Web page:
One of the things that sets Google Android apart from other mobile operating systems is the fact that dozens of phone and tablet makers can load the open source OS on their devices. And Google doesn’t stop them from customizing the look and feel of the operating system, which is why phones with Samsung TouchWiz, Motorola Motoblur, and HTC Sense can look so different from one another even if they’re all running Android 2.3.
Google has no plans to stop companies from developing custom skins — but with Android 4.0 Google is trying to give developers the tools to make sure their apps look the same across all devices no matter what skins they’re running.
Right now if an app relies on a device’s default skin it could look very different on a Samsung device than an HTC device. That leads to an inconsisten user experience and makes it much harder for developers to extensively test their apps before releasing them.
Google is insisting that all devices that ship with Android 4.0 and the Google Android Market should also include the Holo themes.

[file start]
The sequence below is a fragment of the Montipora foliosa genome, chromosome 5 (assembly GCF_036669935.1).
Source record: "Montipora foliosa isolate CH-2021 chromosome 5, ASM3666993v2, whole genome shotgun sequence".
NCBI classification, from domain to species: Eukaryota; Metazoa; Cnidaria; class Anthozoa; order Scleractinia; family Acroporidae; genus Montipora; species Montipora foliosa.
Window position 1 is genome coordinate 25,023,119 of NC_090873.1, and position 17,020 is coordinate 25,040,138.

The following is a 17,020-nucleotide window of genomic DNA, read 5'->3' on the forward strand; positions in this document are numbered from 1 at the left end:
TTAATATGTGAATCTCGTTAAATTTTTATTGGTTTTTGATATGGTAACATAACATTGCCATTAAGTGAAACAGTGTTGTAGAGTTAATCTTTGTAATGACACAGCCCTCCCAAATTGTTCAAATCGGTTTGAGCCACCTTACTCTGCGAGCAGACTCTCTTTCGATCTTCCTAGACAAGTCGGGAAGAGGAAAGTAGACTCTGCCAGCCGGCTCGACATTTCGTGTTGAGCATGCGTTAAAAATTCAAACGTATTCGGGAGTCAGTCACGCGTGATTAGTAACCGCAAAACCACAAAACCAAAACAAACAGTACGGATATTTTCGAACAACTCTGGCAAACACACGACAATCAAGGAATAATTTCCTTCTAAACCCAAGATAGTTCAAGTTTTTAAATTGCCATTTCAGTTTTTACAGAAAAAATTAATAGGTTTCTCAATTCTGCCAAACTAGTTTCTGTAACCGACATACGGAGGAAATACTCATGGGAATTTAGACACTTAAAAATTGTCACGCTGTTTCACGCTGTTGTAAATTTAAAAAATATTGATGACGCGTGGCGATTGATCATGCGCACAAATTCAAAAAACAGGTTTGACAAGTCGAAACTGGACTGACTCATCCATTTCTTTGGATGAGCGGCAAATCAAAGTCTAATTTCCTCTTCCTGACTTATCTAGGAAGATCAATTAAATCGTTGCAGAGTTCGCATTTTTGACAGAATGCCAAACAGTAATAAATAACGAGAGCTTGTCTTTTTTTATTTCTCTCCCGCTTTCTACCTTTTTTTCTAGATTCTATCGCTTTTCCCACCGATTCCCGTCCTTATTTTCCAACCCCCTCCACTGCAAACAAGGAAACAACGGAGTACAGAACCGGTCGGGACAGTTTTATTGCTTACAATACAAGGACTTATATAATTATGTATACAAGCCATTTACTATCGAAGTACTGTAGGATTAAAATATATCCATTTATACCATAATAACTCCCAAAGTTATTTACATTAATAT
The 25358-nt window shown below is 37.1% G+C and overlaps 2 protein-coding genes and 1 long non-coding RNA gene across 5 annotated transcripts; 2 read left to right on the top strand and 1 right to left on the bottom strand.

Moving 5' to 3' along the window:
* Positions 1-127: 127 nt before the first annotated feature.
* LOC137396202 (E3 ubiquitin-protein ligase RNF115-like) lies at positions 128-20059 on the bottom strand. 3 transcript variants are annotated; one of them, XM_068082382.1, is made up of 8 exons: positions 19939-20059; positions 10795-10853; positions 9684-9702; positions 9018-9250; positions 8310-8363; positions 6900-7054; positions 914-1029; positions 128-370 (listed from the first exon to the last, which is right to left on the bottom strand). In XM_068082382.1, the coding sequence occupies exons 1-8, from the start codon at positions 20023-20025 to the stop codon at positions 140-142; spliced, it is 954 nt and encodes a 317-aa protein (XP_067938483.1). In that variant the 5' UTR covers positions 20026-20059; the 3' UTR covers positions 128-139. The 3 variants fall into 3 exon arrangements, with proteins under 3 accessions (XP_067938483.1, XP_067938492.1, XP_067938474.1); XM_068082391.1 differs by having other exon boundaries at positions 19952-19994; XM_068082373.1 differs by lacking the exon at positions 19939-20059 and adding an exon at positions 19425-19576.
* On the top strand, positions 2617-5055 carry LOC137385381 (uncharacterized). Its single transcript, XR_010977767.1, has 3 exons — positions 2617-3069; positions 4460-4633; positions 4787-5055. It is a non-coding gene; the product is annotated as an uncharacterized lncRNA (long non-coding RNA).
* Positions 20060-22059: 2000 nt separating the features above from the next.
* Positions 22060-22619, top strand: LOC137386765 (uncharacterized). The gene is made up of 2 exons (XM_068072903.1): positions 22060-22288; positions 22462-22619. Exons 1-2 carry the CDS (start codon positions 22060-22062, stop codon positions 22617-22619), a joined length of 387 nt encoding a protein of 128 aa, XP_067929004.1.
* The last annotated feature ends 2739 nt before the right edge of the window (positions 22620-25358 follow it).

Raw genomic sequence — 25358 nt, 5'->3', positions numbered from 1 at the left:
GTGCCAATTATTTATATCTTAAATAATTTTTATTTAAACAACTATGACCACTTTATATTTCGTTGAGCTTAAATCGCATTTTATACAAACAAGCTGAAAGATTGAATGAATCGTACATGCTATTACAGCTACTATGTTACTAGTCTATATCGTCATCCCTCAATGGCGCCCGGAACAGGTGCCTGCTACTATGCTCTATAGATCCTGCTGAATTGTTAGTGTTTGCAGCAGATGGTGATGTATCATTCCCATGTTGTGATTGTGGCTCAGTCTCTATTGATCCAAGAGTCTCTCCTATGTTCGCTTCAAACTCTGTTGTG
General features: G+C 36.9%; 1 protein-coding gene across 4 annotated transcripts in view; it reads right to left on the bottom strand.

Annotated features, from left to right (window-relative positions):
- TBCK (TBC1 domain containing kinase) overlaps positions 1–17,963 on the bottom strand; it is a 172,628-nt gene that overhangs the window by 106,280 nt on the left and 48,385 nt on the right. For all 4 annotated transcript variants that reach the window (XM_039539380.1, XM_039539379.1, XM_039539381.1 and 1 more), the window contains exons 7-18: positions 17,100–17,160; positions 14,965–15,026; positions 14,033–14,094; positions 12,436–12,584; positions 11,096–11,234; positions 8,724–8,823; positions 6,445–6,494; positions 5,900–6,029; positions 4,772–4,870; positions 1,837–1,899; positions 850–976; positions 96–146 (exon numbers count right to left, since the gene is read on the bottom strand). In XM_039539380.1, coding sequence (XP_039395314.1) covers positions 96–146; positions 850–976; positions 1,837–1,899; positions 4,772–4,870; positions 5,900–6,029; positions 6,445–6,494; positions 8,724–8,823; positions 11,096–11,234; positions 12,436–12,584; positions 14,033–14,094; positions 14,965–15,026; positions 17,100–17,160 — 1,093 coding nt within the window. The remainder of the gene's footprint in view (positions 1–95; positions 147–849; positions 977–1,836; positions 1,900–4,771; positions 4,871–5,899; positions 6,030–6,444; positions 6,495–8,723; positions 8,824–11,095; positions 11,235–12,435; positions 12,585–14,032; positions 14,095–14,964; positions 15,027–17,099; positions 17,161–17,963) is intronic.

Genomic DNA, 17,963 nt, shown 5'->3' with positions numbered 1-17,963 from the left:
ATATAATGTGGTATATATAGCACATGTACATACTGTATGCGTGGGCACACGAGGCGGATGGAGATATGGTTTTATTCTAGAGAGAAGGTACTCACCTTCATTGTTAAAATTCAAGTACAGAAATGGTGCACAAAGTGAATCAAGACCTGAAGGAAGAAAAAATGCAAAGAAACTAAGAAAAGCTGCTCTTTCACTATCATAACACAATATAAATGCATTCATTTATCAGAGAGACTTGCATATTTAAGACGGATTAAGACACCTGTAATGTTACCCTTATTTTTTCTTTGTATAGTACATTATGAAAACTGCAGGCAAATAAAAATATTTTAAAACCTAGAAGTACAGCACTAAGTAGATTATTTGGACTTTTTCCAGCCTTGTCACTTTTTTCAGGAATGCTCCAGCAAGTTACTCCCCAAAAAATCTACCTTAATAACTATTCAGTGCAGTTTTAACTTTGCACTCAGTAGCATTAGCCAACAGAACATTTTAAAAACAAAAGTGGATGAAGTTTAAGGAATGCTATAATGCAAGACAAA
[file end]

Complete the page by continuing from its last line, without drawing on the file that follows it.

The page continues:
That’s not to say that you’ll necessarily see the Holo themes all the time. Your phone could still have a TouchWiz or Sense user interface. But under the hood the Holo elements will be there — and that will allow developers to call on Holo widget styles so that their apps will look the same no matter what device you’re running them on.
Basically if you buy a device Android 4.0 and up that has the Android Market installed, you can be certain that Holo is also installed. Theoretically that means that apps you download from the Android Market should support these design elements.
But it will be up to developers to decide if and how to use the new Holo theme, which means that it could take a while before all apps really do look the same across all Android devices. In fact, it may never happen.
There are currently 400,000 apps in the Android Market, and it’s likely that some will never be updated. Some developers may also prefer to skip the Holo theme and use other tools to design the look and feel of their apps.
In other words, Android’s so-called fragmentation problem isn’t going away anytime soon. Your Android experience on one device could be very different from another person’s if they’re using a different device. But Google is taking at least one step to make it possible for developers to at least provide a consistent experience for their users.